a, Science & Technology

A bitter pill to swallow: Zoloft’s inefficacy

Pfizer, the world’s largest pharmaceutical manufacturer in terms of revenue, is being sued by a woman who claims that the antidepressant drug Zoloft is no more effective than a placebo pill. The plaintiff, Laura Plumlee, alleges that Zoloft failed to alleviate her depression in spite of a three-year treatment course.

Pfizer responded by saying the lawsuit was frivolous. Dr. Jeffrey Lieberman, president of the American Psychiatric Association (APA), agreed.

“As a class, antidepressant medications are highly effective. They alleviate substantial amounts, if not complete symptoms in 50 to as high as 80 per cent of patients treated who suffer from major depression,” he said in a statement to the Washington Post.

However, Plumlee’s claims have firm scientific grounding. A series of analyses spearheaded by Associate Director of the Program in Placebo Studies at Harvard Medical School Dr. Irving Kirsch, have cast serious doubts on Zoloft’s efficacy. Kirsch’s research claims that Pfizer released the medication with full knowledge that it is no better than a placebo for treating mild to moderate depression.

In addition to examining all openly available data on Zoloft’s efficacy, Kirsch requested Pfizer’s unpublished data through the Freedom of Information Act. He discovered that, while the company had supplied two studies showing Zoloft’s superiority over placebo, as per requirements of the Food & Drug Administration (FDA), it failed to publicize the majority of its research, much of which suggested Zoloft’s inefficacy. After taking into account the publication bias—the tendency for significant findings to reach academic journals while non-significant results (those that do not support the research) remain unpublished—into account, Kirsch found that 75 per cent of Zoloft’s effect vanished.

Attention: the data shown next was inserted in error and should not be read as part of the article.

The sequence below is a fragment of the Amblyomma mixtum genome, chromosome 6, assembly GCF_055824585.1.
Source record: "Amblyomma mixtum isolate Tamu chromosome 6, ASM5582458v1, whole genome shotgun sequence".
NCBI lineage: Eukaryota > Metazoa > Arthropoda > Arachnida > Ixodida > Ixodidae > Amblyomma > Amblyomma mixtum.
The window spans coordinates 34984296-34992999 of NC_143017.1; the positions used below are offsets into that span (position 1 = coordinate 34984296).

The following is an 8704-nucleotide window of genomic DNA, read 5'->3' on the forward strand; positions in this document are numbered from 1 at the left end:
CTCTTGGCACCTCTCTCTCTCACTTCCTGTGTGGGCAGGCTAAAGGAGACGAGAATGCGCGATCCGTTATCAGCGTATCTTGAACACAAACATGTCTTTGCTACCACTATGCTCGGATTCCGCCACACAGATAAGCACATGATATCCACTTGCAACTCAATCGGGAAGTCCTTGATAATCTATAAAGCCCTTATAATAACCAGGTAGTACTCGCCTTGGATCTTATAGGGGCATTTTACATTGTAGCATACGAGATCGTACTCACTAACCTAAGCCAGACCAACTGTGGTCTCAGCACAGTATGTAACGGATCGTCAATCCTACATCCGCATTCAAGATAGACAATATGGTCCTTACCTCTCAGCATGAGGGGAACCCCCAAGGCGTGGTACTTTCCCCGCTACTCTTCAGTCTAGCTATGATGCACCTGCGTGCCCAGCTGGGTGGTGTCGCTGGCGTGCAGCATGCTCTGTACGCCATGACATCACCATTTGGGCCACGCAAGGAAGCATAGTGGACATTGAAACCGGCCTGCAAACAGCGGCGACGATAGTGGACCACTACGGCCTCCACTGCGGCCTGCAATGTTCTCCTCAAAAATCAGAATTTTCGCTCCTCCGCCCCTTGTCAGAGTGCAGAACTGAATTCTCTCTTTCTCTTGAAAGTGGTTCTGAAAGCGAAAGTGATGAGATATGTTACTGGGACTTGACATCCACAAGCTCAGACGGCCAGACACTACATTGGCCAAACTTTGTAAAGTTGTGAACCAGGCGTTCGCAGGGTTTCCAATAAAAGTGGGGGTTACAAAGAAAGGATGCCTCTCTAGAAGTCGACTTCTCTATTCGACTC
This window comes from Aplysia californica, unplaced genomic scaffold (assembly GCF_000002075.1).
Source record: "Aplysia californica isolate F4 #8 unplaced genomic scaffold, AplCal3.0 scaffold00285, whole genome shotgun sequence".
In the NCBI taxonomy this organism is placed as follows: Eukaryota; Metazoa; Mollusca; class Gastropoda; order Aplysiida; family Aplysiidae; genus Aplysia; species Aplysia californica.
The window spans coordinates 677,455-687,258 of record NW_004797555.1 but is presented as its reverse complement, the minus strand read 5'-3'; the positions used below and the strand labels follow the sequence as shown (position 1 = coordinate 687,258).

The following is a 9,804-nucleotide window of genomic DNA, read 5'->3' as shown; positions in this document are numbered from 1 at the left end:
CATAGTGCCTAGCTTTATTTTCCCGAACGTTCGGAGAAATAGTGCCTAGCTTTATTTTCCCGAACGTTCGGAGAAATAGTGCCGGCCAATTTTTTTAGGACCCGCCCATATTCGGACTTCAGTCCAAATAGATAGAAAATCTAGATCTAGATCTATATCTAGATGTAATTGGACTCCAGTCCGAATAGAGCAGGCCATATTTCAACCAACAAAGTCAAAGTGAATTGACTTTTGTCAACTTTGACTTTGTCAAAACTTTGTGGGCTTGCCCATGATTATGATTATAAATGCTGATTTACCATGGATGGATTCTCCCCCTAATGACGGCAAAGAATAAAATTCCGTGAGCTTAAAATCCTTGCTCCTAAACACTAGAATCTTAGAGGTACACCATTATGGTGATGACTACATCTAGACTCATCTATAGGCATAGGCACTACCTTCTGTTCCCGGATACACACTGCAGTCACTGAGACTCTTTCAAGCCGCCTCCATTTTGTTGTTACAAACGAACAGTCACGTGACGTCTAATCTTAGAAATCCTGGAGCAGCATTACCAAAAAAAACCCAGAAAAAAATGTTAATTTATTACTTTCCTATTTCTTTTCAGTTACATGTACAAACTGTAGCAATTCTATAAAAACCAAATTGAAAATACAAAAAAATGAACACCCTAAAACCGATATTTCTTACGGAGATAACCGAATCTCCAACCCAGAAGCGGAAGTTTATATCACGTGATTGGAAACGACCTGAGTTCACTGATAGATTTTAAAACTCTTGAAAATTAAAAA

Worse yet, Kirsch believes that much of the remaining effect stemmed from poor study execution. Successful clinical trials are supposed to keep both the clinicians and the patients in the dark regarding who receives the placebo and the real treatment, through a process referred to as a “double-blind trial.” If certain patients discover that they are consuming the treatment, their expectancies regarding its effects may influence their response; Kirsch suspects this is what occurred in Pfizer’s case.

The lawsuit, which was filed in California, asked a California judge to approve two class-action lawsuits—one for California residents, and one United States-wide. It asks Pfizer to reimburse patients for drug costs, and to cease making claims of the drug’s efficacy. While drug companies frequently face lawsuits from doctors and clients, this may be the first instance of a lawsuit demanding reimbursement due to an ineffective drug. The case may face dismissal, however, because of a previous Supreme Court decision stating that an individual may not recover damages they incurred by alleging a drug manufacturer elicited FDA approval for their drug through fraudulent means.

The case may also have important implications for medicine in Canada. While the brunt of prescription occurs in the U.S., recent survey data suggests that Canadian psychiatrists are six times more likely to prescribe sub-therapeutic doses of antidepressants than non-psychiatrist physicians, thereby harnessing the placebo effect.

The lawsuit brings to light a recurring question of accountability in the drug industry. While pharmaceutical companies marketed Zoloft heavily, with very positive-ads targeting consumers, the company failed to publish all of their findings and, as a result, lacks transparency.

Full disclosure: the author is a graduate student whose research dealt with placebo effects.

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